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Aug 30, 2014. - Jan 18, 2015.

Larry Clark: Tulsa

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Larry Clark, Untitled, 1963, from the series Tulsa, 1971. Gelatin silver print, printed 1980. Click image to enlarge.

When Larry Clark published Tulsa in 1971 it created a sensation that went beyond the subject matter. He had blurred the lines between participant and observer, but he'd also managed to be an artist instead of a voyeur. This series of photographs contains drug use, nudity and guns, yet still manages to present a touching sense of humanity.

Click to enlarge

Larry Clark, Untitled, 1963, from the series Tulsa, 1971. Gelatin silver print, printed 1980. Click image to enlarge.

This exhibition comes with a parental warning (and controlled access) but it also comes with high praise. Filmmakers such as Gus Van Sant and Martin Scorcese were influenced by Clark's work, and while the subject matter is harsh, the level of artistry is high.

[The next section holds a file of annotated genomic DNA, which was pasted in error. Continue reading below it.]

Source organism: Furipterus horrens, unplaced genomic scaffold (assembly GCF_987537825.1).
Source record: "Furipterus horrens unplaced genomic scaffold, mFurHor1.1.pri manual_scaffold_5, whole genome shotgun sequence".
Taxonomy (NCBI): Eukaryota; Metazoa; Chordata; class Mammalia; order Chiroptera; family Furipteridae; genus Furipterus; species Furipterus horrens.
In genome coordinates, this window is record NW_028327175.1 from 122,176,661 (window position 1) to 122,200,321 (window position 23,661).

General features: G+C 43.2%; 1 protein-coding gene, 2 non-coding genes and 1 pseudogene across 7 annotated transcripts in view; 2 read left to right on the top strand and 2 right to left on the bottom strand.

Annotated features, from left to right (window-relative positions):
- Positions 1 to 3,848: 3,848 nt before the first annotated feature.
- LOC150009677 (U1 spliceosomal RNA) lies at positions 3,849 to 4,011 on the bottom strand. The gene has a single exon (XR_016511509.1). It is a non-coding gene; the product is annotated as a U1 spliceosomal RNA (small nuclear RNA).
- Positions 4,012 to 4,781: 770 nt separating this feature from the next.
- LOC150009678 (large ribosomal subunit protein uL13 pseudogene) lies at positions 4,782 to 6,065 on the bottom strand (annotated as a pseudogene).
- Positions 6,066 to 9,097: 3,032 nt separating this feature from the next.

The lighting is natural, the composition often classic, and there's a lot of poignancy and humanity on display as these young people spiral away. And in case you're wondering, Clark had such intimate access to his subjects because he was shooting up the drugs right along with them.

Clark learned photography early (his mother was a photographer of babies) and there's a great deal of darkroom technique behind these pictures. "I always try to shoot against the light," he told Darkroom magazine in 1977. "The film can't handle this and everything gets burned up, since I'm exposing for the shadows."

Clark produced a followup photo book, Teenage Lust, before turning to film and video. The video for the Chris Isaak song "Solitary Man" was directed by Clark, who is still actively working today. He is probably best known, as a filmmaker, for his 1995 release Kids.

Larry Clark
Untitled, 1963, from the series Tulsa, 1971
Gelatin silver print, printed 1980

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